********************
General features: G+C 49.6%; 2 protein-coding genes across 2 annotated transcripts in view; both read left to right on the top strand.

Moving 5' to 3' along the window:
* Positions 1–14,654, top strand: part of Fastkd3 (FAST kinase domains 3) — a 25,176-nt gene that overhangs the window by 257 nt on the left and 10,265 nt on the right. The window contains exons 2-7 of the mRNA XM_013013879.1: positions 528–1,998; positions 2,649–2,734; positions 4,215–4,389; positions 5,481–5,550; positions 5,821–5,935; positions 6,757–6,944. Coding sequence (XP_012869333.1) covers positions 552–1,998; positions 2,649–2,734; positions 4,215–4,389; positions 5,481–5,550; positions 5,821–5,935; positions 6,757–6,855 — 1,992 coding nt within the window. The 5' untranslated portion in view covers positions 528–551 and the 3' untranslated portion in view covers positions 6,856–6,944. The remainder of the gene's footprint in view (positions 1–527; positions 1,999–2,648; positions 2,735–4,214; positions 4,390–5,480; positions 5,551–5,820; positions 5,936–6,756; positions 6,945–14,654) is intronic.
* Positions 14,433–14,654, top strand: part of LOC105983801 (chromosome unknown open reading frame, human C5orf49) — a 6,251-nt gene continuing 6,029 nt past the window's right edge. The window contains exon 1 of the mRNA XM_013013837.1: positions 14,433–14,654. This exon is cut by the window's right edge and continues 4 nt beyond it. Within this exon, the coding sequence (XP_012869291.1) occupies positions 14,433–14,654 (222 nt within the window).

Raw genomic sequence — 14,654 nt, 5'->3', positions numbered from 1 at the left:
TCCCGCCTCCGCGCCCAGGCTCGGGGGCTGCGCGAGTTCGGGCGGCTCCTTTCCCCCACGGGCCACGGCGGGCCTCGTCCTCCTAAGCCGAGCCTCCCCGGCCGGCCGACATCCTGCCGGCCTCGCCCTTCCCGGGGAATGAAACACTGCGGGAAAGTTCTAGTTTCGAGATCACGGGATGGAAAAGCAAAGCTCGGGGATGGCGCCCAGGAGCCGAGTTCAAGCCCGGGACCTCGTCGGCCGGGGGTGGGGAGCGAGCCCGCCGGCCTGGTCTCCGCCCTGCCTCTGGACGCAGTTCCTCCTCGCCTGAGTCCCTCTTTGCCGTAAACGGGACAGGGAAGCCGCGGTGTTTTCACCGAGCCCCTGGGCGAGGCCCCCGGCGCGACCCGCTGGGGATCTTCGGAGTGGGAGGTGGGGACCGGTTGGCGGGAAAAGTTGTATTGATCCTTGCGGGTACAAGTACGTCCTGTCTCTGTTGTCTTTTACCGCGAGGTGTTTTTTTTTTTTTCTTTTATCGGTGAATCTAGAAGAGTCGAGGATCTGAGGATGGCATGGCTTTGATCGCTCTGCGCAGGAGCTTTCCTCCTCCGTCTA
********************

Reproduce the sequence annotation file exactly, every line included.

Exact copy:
General features: G+C 49.6%; 2 protein-coding genes across 2 annotated transcripts in view; both read left to right on the top strand.

Moving 5' to 3' along the window:
* Positions 1–14,654, top strand: part of Fastkd3 (FAST kinase domains 3) — a 25,176-nt gene that overhangs the window by 257 nt on the left and 10,265 nt on the right. The window contains exons 2-7 of the mRNA XM_013013879.1: positions 528–1,998; positions 2,649–2,734; positions 4,215–4,389; positions 5,481–5,550; positions 5,821–5,935; positions 6,757–6,944. Coding sequence (XP_012869333.1) covers positions 552–1,998; positions 2,649–2,734; positions 4,215–4,389; positions 5,481–5,550; positions 5,821–5,935; positions 6,757–6,855 — 1,992 coding nt within the window. The 5' untranslated portion in view covers positions 528–551 and the 3' untranslated portion in view covers positions 6,856–6,944. The remainder of the gene's footprint in view (positions 1–527; positions 1,999–2,648; positions 2,735–4,214; positions 4,390–5,480; positions 5,551–5,820; positions 5,936–6,756; positions 6,945–14,654) is intronic.
* Positions 14,433–14,654, top strand: part of LOC105983801 (chromosome unknown open reading frame, human C5orf49) — a 6,251-nt gene continuing 6,029 nt past the window's right edge. The window contains exon 1 of the mRNA XM_013013837.1: positions 14,433–14,654. This exon is cut by the window's right edge and continues 4 nt beyond it. Within this exon, the coding sequence (XP_012869291.1) occupies positions 14,433–14,654 (222 nt within the window).

Raw genomic sequence — 14,654 nt, 5'->3', positions numbered from 1 at the left:
TCCCGCCTCCGCGCCCAGGCTCGGGGGCTGCGCGAGTTCGGGCGGCTCCTTTCCCCCACGGGCCACGGCGGGCCTCGTCCTCCTAAGCCGAGCCTCCCCGGCCGGCCGACATCCTGCCGGCCTCGCCCTTCCCGGGGAATGAAACACTGCGGGAAAGTTCTAGTTTCGAGATCACGGGATGGAAAAGCAAAGCTCGGGGATGGCGCCCAGGAGCCGAGTTCAAGCCCGGGACCTCGTCGGCCGGGGGTGGGGAGCGAGCCCGCCGGCCTGGTCTCCGCCCTGCCTCTGGACGCAGTTCCTCCTCGCCTGAGTCCCTCTTTGCCGTAAACGGGACAGGGAAGCCGCGGTGTTTTCACCGAGCCCCTGGGCGAGGCCCCCGGCGCGACCCGCTGGGGATCTTCGGAGTGGGAGGTGGGGACCGGTTGGCGGGAAAAGTTGTATTGATCCTTGCGGGTACAAGTACGTCCTGTCTCTGTTGTCTTTTACCGCGAGGTGTTTTTTTTTTTTTCTTTTATCGGTGAATCTAGAAGAGTCGAGGATCTGAGGATGGCATGGCTTTGATCGCTCTGCGCAGGAGCTTTCCTCCTCCGTCTA